Strategic planning is one of those tried and true business tactics that fails almost three out of every four times it’s attempted—but that doesn’t mean corporate leaders shouldn’t keep trying, said Michael Canic, author and president of Making Strategy Happen.
In his general session presentation at the NSCA virtual Business & Leadership Conference today, Canic said “the execution is the hard part” when it comes to strategic planning. In fact, he said, about $3 trillion are invested in IT-related initiatives around the world that end up failing.
To ensure a better chance of success in your strategic planning, said Canic, business leaders must have enough training, resources and authority to implement the changes they hope to make after hearing about them at a conference such as BLC.
“Everything has to be aligned with the change you want to make,” he said. “What matters more than anything you do is everything you do. The relentless alignment of intentions, decisions and actions is what we need for our strategic plans to be successful.”
There are five keys to sustaining focus when it comes to executing on a strategic plan, said Canic. Start by creating a case for change and then make sure you do less with more. That means trimming the priorities that aren’t most important from your list and focusing only on the top handful, he said.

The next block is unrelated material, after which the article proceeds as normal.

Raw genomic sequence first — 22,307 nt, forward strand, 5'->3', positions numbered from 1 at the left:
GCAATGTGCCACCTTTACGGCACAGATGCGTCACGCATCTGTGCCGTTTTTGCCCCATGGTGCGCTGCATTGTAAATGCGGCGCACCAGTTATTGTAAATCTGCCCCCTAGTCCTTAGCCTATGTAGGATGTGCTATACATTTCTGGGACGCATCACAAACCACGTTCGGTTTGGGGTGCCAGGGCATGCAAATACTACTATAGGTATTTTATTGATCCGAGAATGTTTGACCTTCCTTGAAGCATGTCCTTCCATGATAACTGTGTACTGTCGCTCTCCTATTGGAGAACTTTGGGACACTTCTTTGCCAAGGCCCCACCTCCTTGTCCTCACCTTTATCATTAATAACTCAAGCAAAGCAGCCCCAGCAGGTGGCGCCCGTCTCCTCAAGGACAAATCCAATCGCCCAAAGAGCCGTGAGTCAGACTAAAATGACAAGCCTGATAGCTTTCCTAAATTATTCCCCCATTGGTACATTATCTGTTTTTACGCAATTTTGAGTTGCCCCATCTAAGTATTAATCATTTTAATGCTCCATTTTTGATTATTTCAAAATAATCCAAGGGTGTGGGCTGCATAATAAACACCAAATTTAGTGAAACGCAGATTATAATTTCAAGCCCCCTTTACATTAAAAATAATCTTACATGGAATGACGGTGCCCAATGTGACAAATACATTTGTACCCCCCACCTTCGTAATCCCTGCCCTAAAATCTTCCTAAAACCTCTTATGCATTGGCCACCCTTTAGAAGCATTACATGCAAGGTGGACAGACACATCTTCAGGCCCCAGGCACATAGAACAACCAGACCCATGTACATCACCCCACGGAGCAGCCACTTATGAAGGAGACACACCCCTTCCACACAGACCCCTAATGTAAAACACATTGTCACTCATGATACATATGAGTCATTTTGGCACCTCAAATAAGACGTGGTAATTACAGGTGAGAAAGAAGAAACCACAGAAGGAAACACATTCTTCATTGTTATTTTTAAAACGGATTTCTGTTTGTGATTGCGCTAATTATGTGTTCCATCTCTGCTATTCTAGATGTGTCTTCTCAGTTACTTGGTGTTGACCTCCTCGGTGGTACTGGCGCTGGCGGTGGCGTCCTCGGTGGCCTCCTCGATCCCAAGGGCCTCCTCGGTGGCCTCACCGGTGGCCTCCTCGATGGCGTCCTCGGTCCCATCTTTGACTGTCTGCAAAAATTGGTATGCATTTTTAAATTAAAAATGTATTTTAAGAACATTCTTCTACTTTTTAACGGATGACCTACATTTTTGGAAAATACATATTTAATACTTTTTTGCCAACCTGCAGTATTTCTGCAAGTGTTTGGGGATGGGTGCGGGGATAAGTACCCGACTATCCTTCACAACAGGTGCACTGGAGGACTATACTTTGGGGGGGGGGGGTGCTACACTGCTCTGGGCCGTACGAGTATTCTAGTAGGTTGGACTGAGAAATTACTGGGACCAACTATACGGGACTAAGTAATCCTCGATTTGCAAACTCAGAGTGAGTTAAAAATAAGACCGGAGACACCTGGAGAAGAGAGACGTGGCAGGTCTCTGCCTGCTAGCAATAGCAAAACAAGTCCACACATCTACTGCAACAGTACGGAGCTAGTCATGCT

The next key is dreaming big but also being aware of the risks, rewards and requirements of making the desired strategic change. From there, connect the dots and keep shining the spotlight on the strategic change you’re proposing.
More About Strategic Planning Success
Business leaders must create what Canic calls “want-in” rather than simple “buy-in.” That comes through aligning your hearts and heads, equipping employees to succeed and coaching them through feedback and guidance on how to do their jobs better.
To improve the chances of strategic success, you need employees who have the right skills, experience and traits, said Canic.
“You should compete for talent as fiercely as you compete for customers,” he said. “You want to try to create a positive emotional connection.” That comes, said Canic, from having the right focus, building the right environment and hiring the right team.
“The first step in all of this is having a good honest talk in the mirror,” he said. “Don’t try to be perfect overnight. Look for good, incremental improvements. If you struggle with complacency, set an inspiring next goal.”
This article originally appeared on our sister publication Commercial Integrator‘s website.